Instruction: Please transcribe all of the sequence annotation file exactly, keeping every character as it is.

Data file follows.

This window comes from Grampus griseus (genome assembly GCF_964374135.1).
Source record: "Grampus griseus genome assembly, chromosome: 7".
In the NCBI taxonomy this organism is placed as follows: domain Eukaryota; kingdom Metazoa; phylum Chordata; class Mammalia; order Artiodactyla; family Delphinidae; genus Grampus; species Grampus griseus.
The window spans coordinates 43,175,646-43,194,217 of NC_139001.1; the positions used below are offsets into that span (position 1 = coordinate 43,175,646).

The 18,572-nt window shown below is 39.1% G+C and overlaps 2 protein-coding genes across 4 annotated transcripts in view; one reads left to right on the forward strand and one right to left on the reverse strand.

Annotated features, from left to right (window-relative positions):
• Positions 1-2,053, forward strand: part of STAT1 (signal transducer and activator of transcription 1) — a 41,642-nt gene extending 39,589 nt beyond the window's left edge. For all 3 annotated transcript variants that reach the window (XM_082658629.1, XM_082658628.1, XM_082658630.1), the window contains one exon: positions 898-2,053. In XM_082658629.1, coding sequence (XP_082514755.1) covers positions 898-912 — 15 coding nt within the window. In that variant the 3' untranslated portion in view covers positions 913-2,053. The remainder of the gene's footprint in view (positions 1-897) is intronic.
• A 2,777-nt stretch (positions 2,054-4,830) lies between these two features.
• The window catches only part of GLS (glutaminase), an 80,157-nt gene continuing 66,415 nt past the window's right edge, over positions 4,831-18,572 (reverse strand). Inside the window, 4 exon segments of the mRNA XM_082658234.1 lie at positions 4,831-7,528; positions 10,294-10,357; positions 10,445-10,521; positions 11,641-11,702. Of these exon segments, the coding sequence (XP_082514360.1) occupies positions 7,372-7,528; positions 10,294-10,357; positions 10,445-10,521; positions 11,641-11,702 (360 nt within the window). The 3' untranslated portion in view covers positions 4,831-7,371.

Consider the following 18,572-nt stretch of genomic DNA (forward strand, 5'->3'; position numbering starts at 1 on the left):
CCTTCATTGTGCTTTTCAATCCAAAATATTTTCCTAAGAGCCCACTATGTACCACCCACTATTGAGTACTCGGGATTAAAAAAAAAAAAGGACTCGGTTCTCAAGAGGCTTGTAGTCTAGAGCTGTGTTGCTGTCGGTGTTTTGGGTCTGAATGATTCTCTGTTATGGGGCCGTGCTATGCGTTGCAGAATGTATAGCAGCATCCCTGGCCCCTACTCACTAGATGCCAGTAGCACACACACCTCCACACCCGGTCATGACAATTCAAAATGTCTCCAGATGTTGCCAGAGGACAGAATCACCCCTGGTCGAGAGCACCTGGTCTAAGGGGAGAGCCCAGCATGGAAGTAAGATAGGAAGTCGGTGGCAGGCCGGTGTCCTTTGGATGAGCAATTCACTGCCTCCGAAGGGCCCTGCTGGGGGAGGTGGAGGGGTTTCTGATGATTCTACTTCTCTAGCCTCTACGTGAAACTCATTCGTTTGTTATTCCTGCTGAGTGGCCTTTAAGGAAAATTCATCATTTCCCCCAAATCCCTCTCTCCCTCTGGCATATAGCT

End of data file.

This window comes from Grampus griseus (genome assembly GCF_964374135.1).
Source record: "Grampus griseus genome assembly, chromosome: 7".
In the NCBI taxonomy this organism is placed as follows: domain Eukaryota; kingdom Metazoa; phylum Chordata; class Mammalia; order Artiodactyla; family Delphinidae; genus Grampus; species Grampus griseus.
The window spans coordinates 43,175,646-43,194,217 of NC_139001.1; the positions used below are offsets into that span (position 1 = coordinate 43,175,646).

The 18,572-nt window shown below is 39.1% G+C and overlaps 2 protein-coding genes across 4 annotated transcripts in view; one reads left to right on the forward strand and one right to left on the reverse strand.

Annotated features, from left to right (window-relative positions):
• Positions 1-2,053, forward strand: part of STAT1 (signal transducer and activator of transcription 1) — a 41,642-nt gene extending 39,589 nt beyond the window's left edge. For all 3 annotated transcript variants that reach the window (XM_082658629.1, XM_082658628.1, XM_082658630.1), the window contains one exon: positions 898-2,053. In XM_082658629.1, coding sequence (XP_082514755.1) covers positions 898-912 — 15 coding nt within the window. In that variant the 3' untranslated portion in view covers positions 913-2,053. The remainder of the gene's footprint in view (positions 1-897) is intronic.
• A 2,777-nt stretch (positions 2,054-4,830) lies between these two features.
• The window catches only part of GLS (glutaminase), an 80,157-nt gene continuing 66,415 nt past the window's right edge, over positions 4,831-18,572 (reverse strand). Inside the window, 4 exon segments of the mRNA XM_082658234.1 lie at positions 4,831-7,528; positions 10,294-10,357; positions 10,445-10,521; positions 11,641-11,702. Of these exon segments, the coding sequence (XP_082514360.1) occupies positions 7,372-7,528; positions 10,294-10,357; positions 10,445-10,521; positions 11,641-11,702 (360 nt within the window). The 3' untranslated portion in view covers positions 4,831-7,371.

Consider the following 18,572-nt stretch of genomic DNA (forward strand, 5'->3'; position numbering starts at 1 on the left):
CCTTCATTGTGCTTTTCAATCCAAAATATTTTCCTAAGAGCCCACTATGTACCACCCACTATTGAGTACTCGGGATTAAAAAAAAAAAAGGACTCGGTTCTCAAGAGGCTTGTAGTCTAGAGCTGTGTTGCTGTCGGTGTTTTGGGTCTGAATGATTCTCTGTTATGGGGCCGTGCTATGCGTTGCAGAATGTATAGCAGCATCCCTGGCCCCTACTCACTAGATGCCAGTAGCACACACACCTCCACACCCGGTCATGACAATTCAAAATGTCTCCAGATGTTGCCAGAGGACAGAATCACCCCTGGTCGAGAGCACCTGGTCTAAGGGGAGAGCCCAGCATGGAAGTAAGATAGGAAGTCGGTGGCAGGCCGGTGTCCTTTGGATGAGCAATTCACTGCCTCCGAAGGGCCCTGCTGGGGGAGGTGGAGGGGTTTCTGATGATTCTACTTCTCTAGCCTCTACGTGAAACTCATTCGTTTGTTATTCCTGCTGAGTGGCCTTTAAGGAAAATTCATCATTTCCCCCAAATCCCTCTCTCCCTCTGGCATATAGCT